Probate is the legal process of administering a person’s estate upon their death. One of the key aspects of probate is the payment of probate fees, which vary depending on the jurisdiction. In Alberta, Nunavut, Northwest Territories, Quebec, and the Yukon, probate fees are relatively low. However, in other jurisdictions, such as Ontario, probate fees can be quite high.
Given the type of work that we do on behalf of clients, we have to be cognizant of the probate planning requirements that might exist for clients with property in the various provinces in Canada and states in the U.S. It is not uncommon to have a client who is – what we would call – the traditional snowbird in Canada. They might have their primary residence in Canada but spends time in a southern U.S. state where they might have a bank account or own U.S. real property. Probate and estate planning for that type of client would require an understanding of the requirements of the Canadian province that they live or have property in as well as the state they spend time in or have property as well.
From a Canadian perspective, in 2018, the Ontario Superior Court of Justice in the case of Eurig Estate confirmed that the Ontario probate fees were unconstitutional because they were a tax, not a fee, and as such had to be imposed by statute, not regulation. While the Eurig Estate escaped the tax, the Ontario government retroactively amended the legislation to protect its right to collect the tax.
Probate fee planning should never be done in isolation. There are potential problems with probate fee planning, including failure to distribute the assets of the deceased among beneficiaries in the way it was intended, increased income tax liability or missed income tax planning opportunities, and uncertainty as to the intention of the deceased for a joint account.
Strategies to reduce probate fees often have a large impact on the distribution of wealth on death. If a large portion of the assets of the deceased are passing outside the estate to avoid probate, it can be difficult, and sometimes impossible, to achieve estate equalization through the Will. A hotchpot clause in a Will is sometimes used to provide for an adjustment to the share of a beneficiary to account for property passing outside the estate. However, there must be sufficient assets in the estate to fund the adjustment.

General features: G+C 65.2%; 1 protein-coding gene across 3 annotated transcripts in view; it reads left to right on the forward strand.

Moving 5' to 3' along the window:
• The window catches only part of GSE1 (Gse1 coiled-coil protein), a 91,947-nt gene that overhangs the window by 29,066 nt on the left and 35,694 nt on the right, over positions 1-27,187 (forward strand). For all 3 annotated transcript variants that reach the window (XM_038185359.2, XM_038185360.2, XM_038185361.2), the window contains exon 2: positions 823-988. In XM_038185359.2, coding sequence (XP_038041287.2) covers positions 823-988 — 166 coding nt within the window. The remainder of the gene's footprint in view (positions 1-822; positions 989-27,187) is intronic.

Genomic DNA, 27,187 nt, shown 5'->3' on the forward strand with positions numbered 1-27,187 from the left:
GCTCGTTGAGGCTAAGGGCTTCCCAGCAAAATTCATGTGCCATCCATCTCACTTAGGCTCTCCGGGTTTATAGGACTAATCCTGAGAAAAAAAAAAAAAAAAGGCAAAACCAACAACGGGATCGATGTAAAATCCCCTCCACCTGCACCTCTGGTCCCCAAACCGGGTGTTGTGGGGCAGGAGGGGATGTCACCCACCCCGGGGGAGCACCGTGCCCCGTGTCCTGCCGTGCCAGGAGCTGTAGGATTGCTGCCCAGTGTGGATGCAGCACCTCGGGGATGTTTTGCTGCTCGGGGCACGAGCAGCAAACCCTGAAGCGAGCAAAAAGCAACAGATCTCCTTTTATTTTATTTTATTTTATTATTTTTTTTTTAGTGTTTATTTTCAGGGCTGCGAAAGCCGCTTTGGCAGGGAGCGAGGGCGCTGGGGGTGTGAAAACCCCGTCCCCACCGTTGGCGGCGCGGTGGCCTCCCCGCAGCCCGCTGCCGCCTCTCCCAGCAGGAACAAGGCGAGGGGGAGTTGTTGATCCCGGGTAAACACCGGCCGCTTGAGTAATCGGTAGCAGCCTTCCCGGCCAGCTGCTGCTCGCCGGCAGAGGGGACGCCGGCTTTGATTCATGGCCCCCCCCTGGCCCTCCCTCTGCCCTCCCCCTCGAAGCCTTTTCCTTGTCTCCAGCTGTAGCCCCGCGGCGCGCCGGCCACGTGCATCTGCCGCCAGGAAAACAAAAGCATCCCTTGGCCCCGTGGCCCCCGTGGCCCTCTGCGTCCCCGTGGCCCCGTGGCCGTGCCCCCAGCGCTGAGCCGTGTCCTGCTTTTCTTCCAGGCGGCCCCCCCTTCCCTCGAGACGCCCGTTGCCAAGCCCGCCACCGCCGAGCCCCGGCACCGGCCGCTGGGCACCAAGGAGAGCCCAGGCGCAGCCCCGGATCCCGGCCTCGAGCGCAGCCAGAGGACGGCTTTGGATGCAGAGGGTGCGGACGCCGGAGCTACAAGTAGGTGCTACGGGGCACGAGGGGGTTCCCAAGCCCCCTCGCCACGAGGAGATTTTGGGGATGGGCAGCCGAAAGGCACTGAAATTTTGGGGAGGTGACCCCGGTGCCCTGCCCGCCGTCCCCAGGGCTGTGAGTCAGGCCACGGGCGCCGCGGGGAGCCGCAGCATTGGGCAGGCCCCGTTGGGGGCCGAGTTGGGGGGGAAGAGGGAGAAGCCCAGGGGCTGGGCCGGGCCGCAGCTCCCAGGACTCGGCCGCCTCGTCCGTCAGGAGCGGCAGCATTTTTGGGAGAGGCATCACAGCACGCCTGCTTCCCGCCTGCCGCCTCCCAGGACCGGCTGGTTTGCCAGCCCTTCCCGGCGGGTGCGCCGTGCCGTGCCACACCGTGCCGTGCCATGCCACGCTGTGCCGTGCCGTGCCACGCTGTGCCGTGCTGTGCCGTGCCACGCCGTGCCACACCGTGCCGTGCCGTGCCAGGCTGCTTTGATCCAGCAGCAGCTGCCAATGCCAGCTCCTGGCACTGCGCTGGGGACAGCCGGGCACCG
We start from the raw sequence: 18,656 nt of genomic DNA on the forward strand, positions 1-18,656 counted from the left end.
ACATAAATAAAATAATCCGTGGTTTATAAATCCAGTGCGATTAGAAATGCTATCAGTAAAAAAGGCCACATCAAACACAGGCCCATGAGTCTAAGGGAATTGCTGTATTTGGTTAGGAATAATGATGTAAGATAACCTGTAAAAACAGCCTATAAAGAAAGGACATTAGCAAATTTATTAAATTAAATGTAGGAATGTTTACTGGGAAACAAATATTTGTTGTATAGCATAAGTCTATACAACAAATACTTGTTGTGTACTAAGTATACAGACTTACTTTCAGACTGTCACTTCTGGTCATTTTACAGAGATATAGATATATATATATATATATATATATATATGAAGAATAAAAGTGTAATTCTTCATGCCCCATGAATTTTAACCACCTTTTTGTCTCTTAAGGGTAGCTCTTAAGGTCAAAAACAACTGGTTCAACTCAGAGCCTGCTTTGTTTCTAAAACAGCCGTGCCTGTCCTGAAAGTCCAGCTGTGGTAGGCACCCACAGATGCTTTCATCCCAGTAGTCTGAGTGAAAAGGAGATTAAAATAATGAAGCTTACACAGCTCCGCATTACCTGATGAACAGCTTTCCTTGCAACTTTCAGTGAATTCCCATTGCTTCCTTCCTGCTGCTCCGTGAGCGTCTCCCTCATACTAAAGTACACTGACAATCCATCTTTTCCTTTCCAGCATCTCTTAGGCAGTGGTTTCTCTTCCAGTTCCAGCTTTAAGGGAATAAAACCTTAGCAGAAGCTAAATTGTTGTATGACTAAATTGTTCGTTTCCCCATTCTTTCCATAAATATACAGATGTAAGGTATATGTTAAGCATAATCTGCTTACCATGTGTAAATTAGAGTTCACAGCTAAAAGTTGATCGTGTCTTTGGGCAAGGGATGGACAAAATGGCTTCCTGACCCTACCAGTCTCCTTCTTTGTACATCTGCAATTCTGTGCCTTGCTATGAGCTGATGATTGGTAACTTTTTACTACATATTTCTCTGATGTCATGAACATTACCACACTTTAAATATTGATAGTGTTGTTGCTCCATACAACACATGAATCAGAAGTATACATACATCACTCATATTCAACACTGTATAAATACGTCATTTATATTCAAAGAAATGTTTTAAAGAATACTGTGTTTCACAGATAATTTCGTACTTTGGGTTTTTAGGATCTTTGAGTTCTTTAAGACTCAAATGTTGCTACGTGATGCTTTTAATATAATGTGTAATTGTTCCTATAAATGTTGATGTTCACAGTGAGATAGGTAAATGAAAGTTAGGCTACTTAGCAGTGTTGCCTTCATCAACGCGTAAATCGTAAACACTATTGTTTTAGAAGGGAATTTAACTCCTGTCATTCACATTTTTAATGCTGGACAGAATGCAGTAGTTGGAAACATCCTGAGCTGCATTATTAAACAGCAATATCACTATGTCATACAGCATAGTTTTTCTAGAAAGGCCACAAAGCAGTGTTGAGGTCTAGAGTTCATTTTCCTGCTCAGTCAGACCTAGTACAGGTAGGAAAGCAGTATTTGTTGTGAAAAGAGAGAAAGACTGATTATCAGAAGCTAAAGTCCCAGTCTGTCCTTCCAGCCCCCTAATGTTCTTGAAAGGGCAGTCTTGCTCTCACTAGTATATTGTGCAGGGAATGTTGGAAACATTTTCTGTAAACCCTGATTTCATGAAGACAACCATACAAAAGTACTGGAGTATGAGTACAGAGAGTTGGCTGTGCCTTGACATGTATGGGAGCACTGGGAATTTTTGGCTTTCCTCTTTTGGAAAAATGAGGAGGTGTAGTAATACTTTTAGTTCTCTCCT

It is not possible for a gift over for jointly held property. The multiple will strategy whereby a second will governs assets that can be transferred without a grant of probate (eg. shares of a private corporation and personal items) is approved by the courts in Ontario & British Columbia, but Nova Scotia has denied this strategy. Another option for reducing probate fees is the use of an alter ego or joint spousal trust, or an insurance trust (which can only be used to reduce probate fees on insurance proceeds). Alter ego and joint spousal trusts can be very effective estate planning tools to avoid probate. However, the settlors have to be over the age of 65 to establish these types of trusts.
Obtaining probate has its advantages, such as third parties, such as financial institutions, land registry offices, and others controlling title to property, permit a transfer of the property of the deceased into the name of the executor or beneficiary. It also protects the executor from liability in the event the Will is subsequently found to be invalid. However, not obtaining probate also has its advantages, such as savings in probate fees, privacy as the Will is not available for public inspection, and potential savings in executor’s fees and legal fees.
In conclusion, probate fee planning is a complex process that should be approached with caution. It is essential to consider the potential impact of the distribution of wealth on death, as well as the advantages and disadvantages of obtaining probate. It is recommended to seek the advice of a professional advisor before making any decisions regarding probate fee planning. If you would like to review your estate plan and determine if strategies might exist to reduce probate fees and that are consistent with your succession intentions, please reach out to us at contact Cardinal Point.